As a basic outline, the structure of each of your ad campaigns should be split into three elements:

  • Highlighting product utility and brand to generate initial interest (broad audience targeting)
  • Highlighting more specific product benefits in targeting people who’ve expressed initial interest (those who’ve responded to ads or posts, or have visited your website)
  • Retargeting those who’ve expressed interest in specific products by underlining specific benefits (those who’ve visited product pages or gone through to the check-out but haven’t converted)

Segmentation is key, and Facebook’s research here underlines the need for investment in each element in order to maximize results. 

But there’s no definitive answer – Facebook’s study doesn’t specifically say that investing in brand-building will generate better results for all businesses over DR campaigns. It does show, however, that there are clear benefits to each, and by experimenting and tracking your results, you’ll be able to demonstrate relevant value for your efforts over time.

You can read Facebook’s full “The Effectiveness of Brand Messaging in Driving Sales Incrementality” report here.

Socialmediatoday.com

SOCIAL

Podcast Marketing Statistics for Businesses [Infographic]

Published

on

Podcast Marketing Statistics for Businesses [Infographic]

Podcasts have become an increasingly popular content format, providing on-demand, topical material covering virtually any subject that you can think of.

Indeed, according to estimates, over 130 million people will listen to podcasts monthly in the US this year, which could also provide significant opportunities for marketers to tap into this captive audience, and reach them with relevant ads and offers.

If you’re considering getting into podcasting or podcast advertising, this will help. The team from Spiralytics have put together a collection of podcast consumption stats and notes, which could help guide your thinking around the format.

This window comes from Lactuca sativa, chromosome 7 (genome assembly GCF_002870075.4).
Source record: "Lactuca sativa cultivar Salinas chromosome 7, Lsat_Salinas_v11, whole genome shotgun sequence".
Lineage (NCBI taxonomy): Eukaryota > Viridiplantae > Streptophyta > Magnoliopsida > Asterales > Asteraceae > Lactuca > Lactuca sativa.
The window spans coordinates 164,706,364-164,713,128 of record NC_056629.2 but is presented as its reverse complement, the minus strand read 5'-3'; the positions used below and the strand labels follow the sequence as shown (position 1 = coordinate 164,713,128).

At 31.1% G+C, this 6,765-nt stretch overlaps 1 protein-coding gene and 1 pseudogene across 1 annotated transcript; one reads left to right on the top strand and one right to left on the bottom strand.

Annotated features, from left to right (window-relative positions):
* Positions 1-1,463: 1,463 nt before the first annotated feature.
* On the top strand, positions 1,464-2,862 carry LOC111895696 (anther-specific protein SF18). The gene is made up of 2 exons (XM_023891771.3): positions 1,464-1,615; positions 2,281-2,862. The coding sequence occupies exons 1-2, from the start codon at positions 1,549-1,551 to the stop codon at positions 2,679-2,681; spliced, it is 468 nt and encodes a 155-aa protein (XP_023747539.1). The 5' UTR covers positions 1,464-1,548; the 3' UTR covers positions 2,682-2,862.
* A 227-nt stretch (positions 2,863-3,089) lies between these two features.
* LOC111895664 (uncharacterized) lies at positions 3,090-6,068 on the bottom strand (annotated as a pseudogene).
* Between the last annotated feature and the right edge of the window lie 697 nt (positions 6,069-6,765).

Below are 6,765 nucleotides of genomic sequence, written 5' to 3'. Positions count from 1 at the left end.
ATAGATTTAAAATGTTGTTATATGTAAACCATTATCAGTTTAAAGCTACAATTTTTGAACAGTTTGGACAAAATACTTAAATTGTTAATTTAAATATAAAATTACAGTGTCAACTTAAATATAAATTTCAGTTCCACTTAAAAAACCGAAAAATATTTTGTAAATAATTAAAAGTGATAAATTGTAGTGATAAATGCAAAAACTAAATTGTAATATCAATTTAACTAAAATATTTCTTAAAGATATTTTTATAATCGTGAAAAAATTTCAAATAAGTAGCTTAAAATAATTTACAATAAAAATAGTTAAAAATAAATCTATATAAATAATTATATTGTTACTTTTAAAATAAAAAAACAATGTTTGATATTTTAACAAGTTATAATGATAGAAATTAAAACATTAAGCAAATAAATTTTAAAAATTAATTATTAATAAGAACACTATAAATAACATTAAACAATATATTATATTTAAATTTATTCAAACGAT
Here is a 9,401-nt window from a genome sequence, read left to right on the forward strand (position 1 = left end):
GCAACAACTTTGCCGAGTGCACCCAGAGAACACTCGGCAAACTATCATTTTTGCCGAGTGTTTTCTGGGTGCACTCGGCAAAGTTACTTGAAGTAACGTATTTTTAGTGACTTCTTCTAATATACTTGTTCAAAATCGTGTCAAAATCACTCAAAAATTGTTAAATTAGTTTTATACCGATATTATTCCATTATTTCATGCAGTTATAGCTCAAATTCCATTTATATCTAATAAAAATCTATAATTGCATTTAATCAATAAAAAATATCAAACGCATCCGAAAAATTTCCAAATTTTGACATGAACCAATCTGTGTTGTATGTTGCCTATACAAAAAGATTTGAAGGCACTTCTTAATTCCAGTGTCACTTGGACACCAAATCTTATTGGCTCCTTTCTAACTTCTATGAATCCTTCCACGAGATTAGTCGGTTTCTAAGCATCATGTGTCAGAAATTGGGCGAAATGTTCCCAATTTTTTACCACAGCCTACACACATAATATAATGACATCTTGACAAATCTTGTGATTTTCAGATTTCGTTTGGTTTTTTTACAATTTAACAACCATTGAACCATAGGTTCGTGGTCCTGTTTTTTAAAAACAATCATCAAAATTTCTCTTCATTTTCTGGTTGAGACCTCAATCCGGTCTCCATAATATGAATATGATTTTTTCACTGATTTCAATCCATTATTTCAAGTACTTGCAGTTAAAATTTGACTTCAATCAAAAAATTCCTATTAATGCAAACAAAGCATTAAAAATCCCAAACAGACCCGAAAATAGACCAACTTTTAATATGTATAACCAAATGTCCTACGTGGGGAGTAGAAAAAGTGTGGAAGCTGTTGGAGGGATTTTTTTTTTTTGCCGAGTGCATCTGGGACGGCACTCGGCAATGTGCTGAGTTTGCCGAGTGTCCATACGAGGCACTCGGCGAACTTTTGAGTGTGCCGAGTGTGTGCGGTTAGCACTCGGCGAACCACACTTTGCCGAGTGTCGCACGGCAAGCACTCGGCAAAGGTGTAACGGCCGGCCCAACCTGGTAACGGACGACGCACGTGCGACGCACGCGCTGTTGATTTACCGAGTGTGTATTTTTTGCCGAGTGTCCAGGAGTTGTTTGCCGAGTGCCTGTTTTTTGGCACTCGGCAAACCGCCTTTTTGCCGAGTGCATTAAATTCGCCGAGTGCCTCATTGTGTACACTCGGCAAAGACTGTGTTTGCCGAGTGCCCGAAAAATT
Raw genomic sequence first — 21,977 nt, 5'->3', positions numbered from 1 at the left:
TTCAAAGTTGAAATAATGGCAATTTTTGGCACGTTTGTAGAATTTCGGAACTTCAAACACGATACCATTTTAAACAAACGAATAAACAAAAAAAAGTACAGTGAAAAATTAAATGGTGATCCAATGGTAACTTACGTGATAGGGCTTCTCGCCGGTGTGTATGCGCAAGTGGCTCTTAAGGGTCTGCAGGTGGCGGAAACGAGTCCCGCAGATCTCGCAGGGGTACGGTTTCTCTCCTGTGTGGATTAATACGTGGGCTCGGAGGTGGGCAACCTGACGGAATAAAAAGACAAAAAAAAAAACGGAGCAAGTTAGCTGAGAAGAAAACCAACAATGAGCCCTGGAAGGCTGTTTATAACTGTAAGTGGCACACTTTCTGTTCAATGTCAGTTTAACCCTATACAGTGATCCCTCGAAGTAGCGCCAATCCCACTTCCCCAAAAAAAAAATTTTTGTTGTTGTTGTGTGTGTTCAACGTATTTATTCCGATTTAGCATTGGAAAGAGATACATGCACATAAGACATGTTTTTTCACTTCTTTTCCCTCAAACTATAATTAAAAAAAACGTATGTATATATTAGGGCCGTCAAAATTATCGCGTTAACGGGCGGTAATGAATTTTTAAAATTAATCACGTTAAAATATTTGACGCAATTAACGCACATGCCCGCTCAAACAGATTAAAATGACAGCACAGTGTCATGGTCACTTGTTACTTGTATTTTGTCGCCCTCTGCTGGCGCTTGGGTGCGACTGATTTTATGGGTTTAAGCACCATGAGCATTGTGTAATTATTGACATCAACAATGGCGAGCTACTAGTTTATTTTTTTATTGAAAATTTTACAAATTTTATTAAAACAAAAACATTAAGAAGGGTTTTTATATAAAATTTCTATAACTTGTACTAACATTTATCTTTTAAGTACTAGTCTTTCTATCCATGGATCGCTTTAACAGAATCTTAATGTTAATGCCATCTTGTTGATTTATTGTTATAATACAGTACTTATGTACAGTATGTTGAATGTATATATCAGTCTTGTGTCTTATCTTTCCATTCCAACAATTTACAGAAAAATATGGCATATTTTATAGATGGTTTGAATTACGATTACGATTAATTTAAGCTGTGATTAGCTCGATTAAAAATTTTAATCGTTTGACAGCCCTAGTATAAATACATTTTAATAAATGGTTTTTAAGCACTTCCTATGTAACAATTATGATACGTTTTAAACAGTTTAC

Check out the full infographic below.

Source link

Continue Reading

SOCIAL

17 Content Options for Each Stage of the Sales Journey [Infographic]

Published

on

17 Content Options for Each Stage of the Sales Journey [Infographic]

Looking to formulate a better content strategy for 2023?

This will help – the team from Orbit Media has put together a listing of 17 content formats, and where they fit within the sales funnel which could provide some inspiration for your planning.

There are some good pointers here, with specific approaches that you can take at each stage of the journey.

Check out the full listing below – while you can read more on the Orbit Media website.

Source link

Continue Reading

SOCIAL

Meta Soars by Most in Decade, Adding $100 Billion in Value

Published

on

Meta Soars by Most in Decade, Adding $100 Billion in Value

Correction: February 2, 2023 This article has been revised to reflect the following correction: An earlier version of this article misstated how much Meta expected to spend on its deal with the virtual reality start-up Within. It is $400 million, not $400 billion. Meta’s stock surged on Thursday …

Source link

Continue Reading

Trending

en_USEnglish